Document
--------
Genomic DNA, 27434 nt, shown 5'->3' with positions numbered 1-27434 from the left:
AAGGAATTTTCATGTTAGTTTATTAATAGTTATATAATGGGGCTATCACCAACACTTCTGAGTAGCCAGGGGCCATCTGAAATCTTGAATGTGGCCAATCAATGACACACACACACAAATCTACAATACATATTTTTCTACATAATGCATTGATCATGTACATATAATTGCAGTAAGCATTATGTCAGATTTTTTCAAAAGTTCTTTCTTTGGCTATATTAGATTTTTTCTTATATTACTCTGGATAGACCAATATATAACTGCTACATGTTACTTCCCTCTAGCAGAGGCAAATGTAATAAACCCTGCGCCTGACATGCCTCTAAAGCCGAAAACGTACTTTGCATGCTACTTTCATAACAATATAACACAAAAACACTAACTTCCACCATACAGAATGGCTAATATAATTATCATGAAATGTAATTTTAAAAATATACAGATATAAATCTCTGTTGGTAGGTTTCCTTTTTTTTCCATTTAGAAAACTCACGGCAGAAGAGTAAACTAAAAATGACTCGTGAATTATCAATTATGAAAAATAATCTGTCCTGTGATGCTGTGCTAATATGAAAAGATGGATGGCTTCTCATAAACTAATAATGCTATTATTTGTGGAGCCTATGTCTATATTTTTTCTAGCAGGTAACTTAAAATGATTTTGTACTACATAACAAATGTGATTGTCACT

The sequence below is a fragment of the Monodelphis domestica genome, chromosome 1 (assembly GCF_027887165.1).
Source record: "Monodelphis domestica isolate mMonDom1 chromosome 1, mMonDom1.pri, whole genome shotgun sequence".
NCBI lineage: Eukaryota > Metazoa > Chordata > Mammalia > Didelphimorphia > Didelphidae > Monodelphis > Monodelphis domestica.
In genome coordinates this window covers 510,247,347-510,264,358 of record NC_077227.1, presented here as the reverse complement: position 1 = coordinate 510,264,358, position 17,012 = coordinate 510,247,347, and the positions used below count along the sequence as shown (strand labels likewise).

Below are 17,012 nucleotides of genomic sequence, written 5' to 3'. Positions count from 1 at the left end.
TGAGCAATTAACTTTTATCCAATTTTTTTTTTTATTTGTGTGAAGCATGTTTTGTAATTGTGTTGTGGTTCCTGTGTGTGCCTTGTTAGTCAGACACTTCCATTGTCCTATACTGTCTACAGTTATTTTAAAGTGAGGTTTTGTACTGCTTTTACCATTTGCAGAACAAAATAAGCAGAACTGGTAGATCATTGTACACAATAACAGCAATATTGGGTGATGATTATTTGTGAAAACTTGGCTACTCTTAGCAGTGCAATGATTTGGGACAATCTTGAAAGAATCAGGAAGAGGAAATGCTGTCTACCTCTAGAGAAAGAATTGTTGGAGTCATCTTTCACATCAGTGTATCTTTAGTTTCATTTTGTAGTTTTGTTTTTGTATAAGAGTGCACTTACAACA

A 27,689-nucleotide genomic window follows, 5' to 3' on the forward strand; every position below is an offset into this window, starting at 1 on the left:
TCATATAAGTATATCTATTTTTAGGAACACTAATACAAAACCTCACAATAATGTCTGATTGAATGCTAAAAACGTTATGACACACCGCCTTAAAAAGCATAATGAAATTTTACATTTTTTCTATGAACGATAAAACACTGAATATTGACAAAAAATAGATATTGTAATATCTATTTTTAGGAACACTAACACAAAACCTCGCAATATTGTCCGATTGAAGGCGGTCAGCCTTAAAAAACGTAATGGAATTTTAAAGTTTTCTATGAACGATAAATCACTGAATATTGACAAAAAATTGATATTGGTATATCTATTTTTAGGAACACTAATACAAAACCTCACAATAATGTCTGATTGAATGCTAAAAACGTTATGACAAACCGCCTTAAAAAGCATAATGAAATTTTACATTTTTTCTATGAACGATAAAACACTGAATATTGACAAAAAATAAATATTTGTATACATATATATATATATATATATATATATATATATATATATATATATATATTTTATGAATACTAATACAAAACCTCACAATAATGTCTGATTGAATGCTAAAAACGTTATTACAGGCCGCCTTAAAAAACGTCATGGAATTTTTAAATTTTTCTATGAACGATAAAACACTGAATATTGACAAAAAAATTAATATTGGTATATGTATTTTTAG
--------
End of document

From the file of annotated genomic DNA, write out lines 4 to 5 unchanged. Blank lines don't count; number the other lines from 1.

Source record: "Monodelphis domestica isolate mMonDom1 chromosome 1, mMonDom1.pri, whole genome shotgun sequence".
NCBI lineage: Eukaryota > Metazoa > Chordata > Mammalia > Didelphimorphia > Didelphidae > Monodelphis > Monodelphis domestica.